PlayUp CEO Does Not Dispute Findings of Ohio Casino Control Commission...After Disputing Them

Written by:
Jagajeet Chiba
Published on:


Daniel Simic, CEO of PlayUp, wants to make it clear that he does not dispute the findings of the Ohio Casino Control Commission following a report that appeared on Legal Sports Report

He at first insisted the claim appearing on LSP that "PlayUp has one or more disqualifying violations of accepting illegal wagers from individuals in the U.S. after April 16, 2015, through its slots+ product" was not accurate. 

On Sunday morning, Simic seemed to want to convey to that PlayUp's Slots+ product offering in the state of Ohio was perfectly legal, and we were more than accommodating in providing him with a podium....or so we thought.   

"In the Notice there is a specific date referenced which is April 16, 2015," he told "Possibly an amendment to the legislation at that time? I will ask US lawyers tomorrow. The Slots+ product was only offered in legal Pari-Mutuel Horse racing states.

"At no stage has playup ever engaged in offering real money Slots to Ohio residents. As Matt Waters (of LSR) comments, Slots are based on Random number generators (and algorithms). The Slots+ product is very different in that payout are determined on Pari-Mutuel horse racing.

"This type of product has been in the market since 2012 and appears to be operational in Ohio Churchill cutting online bingo site."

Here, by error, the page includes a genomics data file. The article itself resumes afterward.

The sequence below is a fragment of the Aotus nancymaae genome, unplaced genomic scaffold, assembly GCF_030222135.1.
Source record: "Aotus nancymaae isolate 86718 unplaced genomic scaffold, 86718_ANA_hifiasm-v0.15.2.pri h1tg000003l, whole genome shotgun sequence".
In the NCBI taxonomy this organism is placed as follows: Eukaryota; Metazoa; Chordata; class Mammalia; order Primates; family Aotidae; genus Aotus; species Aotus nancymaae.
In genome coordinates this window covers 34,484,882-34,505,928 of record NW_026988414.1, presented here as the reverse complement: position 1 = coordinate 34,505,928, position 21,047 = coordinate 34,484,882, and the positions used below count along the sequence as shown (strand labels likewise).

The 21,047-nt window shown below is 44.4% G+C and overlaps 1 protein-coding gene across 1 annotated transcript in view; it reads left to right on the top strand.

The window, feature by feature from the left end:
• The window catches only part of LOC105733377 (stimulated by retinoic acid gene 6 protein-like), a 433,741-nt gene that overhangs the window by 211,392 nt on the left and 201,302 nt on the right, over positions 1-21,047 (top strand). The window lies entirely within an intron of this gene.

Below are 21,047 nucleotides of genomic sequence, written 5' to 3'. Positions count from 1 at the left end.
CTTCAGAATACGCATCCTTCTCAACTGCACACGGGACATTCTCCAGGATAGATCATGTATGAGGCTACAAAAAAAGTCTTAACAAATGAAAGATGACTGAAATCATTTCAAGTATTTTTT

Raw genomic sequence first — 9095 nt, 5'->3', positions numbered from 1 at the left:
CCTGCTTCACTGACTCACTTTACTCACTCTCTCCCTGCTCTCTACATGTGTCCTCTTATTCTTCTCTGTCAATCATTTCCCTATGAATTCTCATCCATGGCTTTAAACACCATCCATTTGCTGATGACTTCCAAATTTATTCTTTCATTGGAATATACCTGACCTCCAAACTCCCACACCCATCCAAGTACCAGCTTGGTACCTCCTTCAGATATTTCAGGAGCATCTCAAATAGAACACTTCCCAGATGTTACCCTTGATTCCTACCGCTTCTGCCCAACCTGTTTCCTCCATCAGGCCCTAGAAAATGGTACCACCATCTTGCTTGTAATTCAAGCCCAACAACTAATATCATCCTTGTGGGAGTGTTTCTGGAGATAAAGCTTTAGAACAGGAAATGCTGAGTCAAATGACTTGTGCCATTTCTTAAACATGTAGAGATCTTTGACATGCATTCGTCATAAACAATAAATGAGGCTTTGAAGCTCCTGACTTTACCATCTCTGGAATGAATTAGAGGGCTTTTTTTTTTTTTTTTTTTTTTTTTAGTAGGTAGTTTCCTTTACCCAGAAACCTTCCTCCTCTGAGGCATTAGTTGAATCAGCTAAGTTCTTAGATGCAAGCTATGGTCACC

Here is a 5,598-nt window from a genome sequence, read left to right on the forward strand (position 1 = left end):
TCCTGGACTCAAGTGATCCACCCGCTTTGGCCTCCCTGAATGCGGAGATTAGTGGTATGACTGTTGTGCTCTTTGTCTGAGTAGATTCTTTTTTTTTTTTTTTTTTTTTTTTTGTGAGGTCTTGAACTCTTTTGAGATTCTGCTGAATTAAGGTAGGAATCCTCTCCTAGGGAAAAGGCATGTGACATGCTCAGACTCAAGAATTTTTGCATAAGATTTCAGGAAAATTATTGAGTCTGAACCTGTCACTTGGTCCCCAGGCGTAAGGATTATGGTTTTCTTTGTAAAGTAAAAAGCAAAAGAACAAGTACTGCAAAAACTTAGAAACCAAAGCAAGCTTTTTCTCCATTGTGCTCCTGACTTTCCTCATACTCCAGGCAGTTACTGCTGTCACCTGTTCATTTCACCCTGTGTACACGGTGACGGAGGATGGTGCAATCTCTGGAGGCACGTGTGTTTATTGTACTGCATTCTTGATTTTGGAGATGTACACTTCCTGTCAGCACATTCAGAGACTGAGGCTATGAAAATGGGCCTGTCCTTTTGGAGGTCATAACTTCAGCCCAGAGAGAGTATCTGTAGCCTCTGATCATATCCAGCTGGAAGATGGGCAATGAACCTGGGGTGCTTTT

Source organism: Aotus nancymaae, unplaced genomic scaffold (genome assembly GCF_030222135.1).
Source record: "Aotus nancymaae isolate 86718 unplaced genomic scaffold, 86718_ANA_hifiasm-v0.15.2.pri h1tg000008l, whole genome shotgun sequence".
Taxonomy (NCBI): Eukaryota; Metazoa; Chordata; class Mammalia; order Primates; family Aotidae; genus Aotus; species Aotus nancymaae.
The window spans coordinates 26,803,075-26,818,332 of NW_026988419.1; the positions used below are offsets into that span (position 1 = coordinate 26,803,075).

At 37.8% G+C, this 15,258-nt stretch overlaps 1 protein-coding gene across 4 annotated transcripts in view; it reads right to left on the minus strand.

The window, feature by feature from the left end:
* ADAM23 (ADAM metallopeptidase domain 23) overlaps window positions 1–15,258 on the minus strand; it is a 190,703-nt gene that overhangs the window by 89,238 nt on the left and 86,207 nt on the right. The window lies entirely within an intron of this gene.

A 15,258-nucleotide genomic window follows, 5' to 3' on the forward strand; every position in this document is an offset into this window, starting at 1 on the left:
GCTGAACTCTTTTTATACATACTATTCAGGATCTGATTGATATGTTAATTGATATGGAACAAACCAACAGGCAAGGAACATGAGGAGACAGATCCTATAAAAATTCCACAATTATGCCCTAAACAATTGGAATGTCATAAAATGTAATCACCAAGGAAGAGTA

By Sunday evening, Simic appeared to be changing his tune....we think.

"I never said anything about whether the product can be offered in Ohio or not, I certainly didn’t say I dispute the OCCC findings," Simic insisted. "I specifically stated a date the law may have changed and that I need to rely on Lawyer advice."

According to the LSR report, the Ohio Casino Control Commission has already made it abundantly clear based on their own assessment related to "violations" (again, per the notice appearing on the LSR website), this particular product cannot be offered in Ohio or at least not in the capacity PlayUp was presenting it.

And those findings Simic apparently does not dispute.

"Notice was sent to the company from OCCC" per Legal Sports Report, "violations of conducting, participating in the conduct, or facilitating the conduct of the slots+ product in Ohio or through affiliates." 

For those readers trying to understand what the slots+ horse racing product is, Simic directed us to a page offering an explanation then claimed he never told us to go there.

"I didn’t point you to any PlayUp product. Its not playups product and I clearly pointed you to Potent Systems website."

We have no idea what the Potent Systems website is or why he'd be sending us there, but I guess we'll play along.  We did assume it was his site because that's where he was sending us.  Our bad.  Simic's comments are in red below.


We should also note that Simic used the small "p" in playups without the apostrophes.  We don't want to misconstrue what he submitted to us. 

There's still this per the LSR site, again labeled as "Notice was sent to the company from the OCCC" (sorry for repeating ourselves):

"Violations of conducting, participating in the conduct, or facilitating the conduct of the slots+ product in Ohio or through affiliates.  That includes sports betting, games of chance and casino gaming."

Simic doesn't dispute anything appearing on the LSR website it appears.  Guess what he's pissed off about?